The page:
Since the financial crisis struck in 2008 and the public finances unravelled, Britain has had just two weapons in its armoury to fend off recession: low interest rates and the weak pound.
Low rates were supposed to ease the debt burden on households and pump cheap credit into businesses, while the weak pound delivered a competitive boost for exporters.
Half the economic artillery, though, has started to fire blanks. The pound is not quite so weak any longer.
In the past seven months, sterling has strengthened by 5pc against the euro. At €1.2761, it is back at levels not seen since mid-2008 just before its collapse to near parity with the euro.
As the euro crisis has deepened , the pound has strengthened. In the past three-and-a-half years, sterling has gained 25pc against the single currency.
What’s good for holidaymakers, though, is not so good for Britain’s exporters. “It’s clearly not helping,” Simon Hayes, UK economist at Barclays Capital, said. “If it is sustained, it will be another significant headwind to the recovery.”
Although the pound has more or less held its 20pc fall against the dollar, the euro exchange rate is arguably the one that really matters. Some 45pc of UK goods exports go to the single currency bloc compared with just 13.9pc to the US, according to the Office for National Statistics (ONS).
At the EEF, the manufacturers organisation, theory is already being backed by anecdote. “We have been getting feedback from some sectors that the strength of the pound is getting extremely unhelpful from an export point of view,” Lee Hopley, the EEF’s chief economist said.
The early rumblings of trouble will not rest easily with the Chancellor, who has pinned his hopes on an export-led recovery delivering his vision of “a Britain carried aloft by the march of the makers”.
It is also beginning to make Sir Mervyn King, the Governor of the Bank of England and a leading advocate of the strategy, squirm. Asked in May if he was worried about the rise of sterling, he chose to duck the question. “I don’t think central bank governors can ever expect the exchange rate to move exactly as they would wish,” he said.
According to currency experts, one of the reasons the pound is being targeted is because safe haven investors are running out of affordable targets.
The Swiss franc is being defended desperately from over-appreciation by the Swiss National Bank and Scandinavian currencies are looking “fully valued”. The pound, though is still about 6pc below its pre-crisis high against euro of around €1.35.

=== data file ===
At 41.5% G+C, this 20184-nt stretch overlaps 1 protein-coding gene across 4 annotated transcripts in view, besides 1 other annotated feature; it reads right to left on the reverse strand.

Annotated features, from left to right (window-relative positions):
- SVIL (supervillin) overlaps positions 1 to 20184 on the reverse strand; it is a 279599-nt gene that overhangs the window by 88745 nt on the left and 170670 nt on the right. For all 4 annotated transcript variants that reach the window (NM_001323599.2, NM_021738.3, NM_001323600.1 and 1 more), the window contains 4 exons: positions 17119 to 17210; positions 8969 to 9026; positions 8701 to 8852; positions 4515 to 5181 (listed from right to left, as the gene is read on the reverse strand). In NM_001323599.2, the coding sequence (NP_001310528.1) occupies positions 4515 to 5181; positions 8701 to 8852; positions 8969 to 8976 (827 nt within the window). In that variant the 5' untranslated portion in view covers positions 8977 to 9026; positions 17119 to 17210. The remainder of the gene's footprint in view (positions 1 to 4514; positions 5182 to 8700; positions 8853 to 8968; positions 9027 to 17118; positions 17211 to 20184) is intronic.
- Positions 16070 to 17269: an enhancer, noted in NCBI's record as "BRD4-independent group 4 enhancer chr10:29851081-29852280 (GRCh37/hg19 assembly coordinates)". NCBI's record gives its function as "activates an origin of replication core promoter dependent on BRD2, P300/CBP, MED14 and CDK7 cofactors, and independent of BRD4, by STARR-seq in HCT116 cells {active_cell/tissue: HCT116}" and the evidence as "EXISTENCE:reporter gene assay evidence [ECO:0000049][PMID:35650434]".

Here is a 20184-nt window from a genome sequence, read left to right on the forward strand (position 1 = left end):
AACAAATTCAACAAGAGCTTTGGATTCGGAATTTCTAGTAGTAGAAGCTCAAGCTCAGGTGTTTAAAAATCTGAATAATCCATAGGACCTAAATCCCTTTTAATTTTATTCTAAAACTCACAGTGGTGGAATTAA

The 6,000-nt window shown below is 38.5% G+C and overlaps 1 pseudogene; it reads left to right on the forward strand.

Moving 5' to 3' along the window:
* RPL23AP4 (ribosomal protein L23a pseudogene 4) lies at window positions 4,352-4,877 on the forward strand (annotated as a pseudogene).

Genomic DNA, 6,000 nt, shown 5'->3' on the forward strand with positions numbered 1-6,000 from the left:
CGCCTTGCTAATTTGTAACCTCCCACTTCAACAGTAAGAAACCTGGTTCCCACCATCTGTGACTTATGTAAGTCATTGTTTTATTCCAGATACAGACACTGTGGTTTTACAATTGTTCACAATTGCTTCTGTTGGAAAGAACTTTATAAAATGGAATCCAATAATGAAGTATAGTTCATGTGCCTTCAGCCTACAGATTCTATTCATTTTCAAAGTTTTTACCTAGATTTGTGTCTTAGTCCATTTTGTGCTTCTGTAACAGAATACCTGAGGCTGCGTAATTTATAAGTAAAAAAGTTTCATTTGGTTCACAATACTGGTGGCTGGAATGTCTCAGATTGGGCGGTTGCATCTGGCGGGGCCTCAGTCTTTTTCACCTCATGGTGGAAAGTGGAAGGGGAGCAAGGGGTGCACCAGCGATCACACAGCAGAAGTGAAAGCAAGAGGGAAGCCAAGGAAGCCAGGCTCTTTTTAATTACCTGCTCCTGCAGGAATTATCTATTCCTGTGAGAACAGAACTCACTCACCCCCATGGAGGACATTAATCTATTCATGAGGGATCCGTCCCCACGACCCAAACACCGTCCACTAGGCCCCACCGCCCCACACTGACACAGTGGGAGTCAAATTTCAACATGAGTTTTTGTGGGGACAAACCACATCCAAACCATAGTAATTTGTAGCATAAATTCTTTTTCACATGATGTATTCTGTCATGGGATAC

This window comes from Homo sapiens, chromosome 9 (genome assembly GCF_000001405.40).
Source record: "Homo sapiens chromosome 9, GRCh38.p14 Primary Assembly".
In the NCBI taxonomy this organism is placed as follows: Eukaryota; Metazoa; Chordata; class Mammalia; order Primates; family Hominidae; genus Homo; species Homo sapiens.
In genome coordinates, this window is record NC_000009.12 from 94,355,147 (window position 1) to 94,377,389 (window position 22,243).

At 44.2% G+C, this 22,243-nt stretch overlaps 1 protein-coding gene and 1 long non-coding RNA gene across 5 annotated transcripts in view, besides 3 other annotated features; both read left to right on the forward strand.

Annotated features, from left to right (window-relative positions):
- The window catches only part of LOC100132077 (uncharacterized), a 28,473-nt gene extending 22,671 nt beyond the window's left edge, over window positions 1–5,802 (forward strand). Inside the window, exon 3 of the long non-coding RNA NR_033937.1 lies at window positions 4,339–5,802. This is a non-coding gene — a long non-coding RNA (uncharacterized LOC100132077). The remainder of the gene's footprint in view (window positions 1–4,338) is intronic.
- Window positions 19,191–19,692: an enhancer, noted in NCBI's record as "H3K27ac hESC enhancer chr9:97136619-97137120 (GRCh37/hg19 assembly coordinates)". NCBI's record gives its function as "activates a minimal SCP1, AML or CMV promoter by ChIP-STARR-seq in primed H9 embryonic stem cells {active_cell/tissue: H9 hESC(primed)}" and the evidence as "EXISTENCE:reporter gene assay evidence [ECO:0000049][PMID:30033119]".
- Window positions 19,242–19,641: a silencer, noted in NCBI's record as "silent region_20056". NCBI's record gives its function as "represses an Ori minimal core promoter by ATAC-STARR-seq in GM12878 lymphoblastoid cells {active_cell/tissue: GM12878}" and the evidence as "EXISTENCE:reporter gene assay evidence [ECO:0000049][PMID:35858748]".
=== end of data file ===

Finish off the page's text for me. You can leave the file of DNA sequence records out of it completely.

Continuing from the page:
So how much of a threat does sterling’s appreciation actually pose? Surprisingly, economists are fairly sanguine.
They don’t quite say it, but it’s clear they believe the authorities overstated the stimulative effect of depreciation. Ross Walker at Royal Bank of Scotland said: “The strength of demand is more important than exchange rates. It shouldn’t pose a major headache for UK exporters particularly at the high value end.”
Ms Hopley added that the pound’s move is only really hurting the UK’s basic metal and commodity exporters. “As one of our members said to me, if you are a strategic supplier into high-end German car manu-facturing, what matters is how many cars they sell. Not the value of sterling,” she said.
In other words, the real headwind is proving to be the collapse in demand in the eurozone. Since the euro’s problems began in earnest in early 2010, the trade deficit in goods has been gradually rising.
Although, manufacturers are exporting more, imports have risen even faster. In the first quarter of 2012, the deficit was £25bn £3bn to £5bn higher than before the crisis.
To compensate for the drop in eurozone demand, exporters have been busy moving into new export markets, Ms Hopley said. The value of UK exports to Brazil, Russia, India, and China has risen from 3.9pc of the total in 2005 to 8.1pc now. The eurozone’s share of UK exports by contrast has fallen from 52pc to 45.3pc.
In May, for the first time in decades, Europe (Chicago Options: ^REURUSD - news) as a whole accounted for less than half of all UK exports. As most business with emerging markets is priced in dollars, Britain’s exporters are shielding themselves from currency appreciation as well as finding more reliable sources of demand.
While export volumes may have failed to pick up significantly, what sterling’s collapse did achieve was to make UK companies more profitable. Every dollar or euro earned translated into more pounds than before. For companies contending with high commodity prices, the windfall was a godsend boosting margins with no extra effort.
For euro exporters, that effect has now been unwound. Restoring confidence in the eurozone would be the biggest boost, Ms Hopley said.